The aim of our project was to develop an innovative and cheap detection system for chlamydia trachomatis. Therefore we equipped E. coli bacteria with resistance plasmids containing the genetic information of our mTaz-receptor- and our OmpR/GFP-reporter construct. When working with genetically modified organisms safety of people and environment always needs to be taken into consideration. As our diagnostic method requires direct contact between the patient sample and the detecting bacteria, special provisions needed to be found to ensure an easy but safe handling of the GMOs.

The lab-on-a-chip device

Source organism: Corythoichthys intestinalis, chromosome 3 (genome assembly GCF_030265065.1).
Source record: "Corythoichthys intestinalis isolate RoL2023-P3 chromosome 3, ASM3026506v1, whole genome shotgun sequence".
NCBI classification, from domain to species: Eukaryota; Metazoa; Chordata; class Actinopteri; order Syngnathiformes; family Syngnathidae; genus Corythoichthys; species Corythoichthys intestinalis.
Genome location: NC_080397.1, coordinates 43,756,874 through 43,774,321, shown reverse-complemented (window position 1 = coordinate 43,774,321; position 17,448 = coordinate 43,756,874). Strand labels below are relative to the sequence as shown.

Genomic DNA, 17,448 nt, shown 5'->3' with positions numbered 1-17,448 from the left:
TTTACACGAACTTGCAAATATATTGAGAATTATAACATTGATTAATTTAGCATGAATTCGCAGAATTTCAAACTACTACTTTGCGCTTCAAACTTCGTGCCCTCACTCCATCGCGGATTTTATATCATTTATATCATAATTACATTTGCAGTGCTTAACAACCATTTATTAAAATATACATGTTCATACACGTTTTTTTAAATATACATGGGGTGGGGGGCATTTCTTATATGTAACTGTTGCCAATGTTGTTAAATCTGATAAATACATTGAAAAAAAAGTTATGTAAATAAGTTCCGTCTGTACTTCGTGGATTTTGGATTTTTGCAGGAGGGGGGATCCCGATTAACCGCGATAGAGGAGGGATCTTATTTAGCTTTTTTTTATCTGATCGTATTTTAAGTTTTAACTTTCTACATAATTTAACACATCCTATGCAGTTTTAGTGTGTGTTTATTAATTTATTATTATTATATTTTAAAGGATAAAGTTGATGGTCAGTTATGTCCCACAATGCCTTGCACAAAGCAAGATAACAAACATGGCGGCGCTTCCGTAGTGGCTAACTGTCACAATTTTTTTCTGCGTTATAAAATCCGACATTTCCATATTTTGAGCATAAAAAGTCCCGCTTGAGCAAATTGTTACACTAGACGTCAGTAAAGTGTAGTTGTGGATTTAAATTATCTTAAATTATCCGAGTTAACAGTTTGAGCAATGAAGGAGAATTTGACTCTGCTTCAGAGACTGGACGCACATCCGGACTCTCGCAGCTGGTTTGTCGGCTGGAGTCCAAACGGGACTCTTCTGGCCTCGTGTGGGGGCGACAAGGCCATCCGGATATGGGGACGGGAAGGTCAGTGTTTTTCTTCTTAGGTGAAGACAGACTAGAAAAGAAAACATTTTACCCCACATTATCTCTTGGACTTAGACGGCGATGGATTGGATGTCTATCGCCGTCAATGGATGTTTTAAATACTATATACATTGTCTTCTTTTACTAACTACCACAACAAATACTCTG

The challenge of our project was to create an application which is safe but still suitable for the requirements in developing countries. Therefore it needs to be handy and easy to use, even for non-scientific stuff, usable without special laboratory equipment, suitable for mass sampling and fast and easy analysable. We met this tasks by encapsulating and immobilizing our bacteria on a lab-on-a-chip device. Firstly the E. coli cells are mixed with 2.5 % alginic acid. During its polymerization the alginic acid develops pores which are big enough to allow smaller molecules like mDAP to enter the capsule but too small for the bacteria to escape. In a next step the biosafety encapsulated bacteria are bonded to the microfluidic diagnostic device. The capsules remain trapped inside the chambers of the device as the size of their diameter (100 µm) exceeds the size of the filter meshes (20 µm) that border the chambers at the openings of the inlet and outlet channels. The diagnostic chamber is probed with the patient's serum which passes through several filters before it is exposed to the capsules and the contained diagnostic bacteria. If the serum contains chlamydia trachomatis the mDAP released by the pathogen is expected to reach the receptors of the immobilized bacteria leading to the expression of GFP. That ensures the reliable diagnosis of chlamydial infections without the risk of a direct contact between people or the environment and the genetically modified E. coli. The chips are solid so that they can be easily transported and handled and are therefore suitable for field projects, as long as the GMO guidelines of the country allow the usage outside of a S1 laboratory.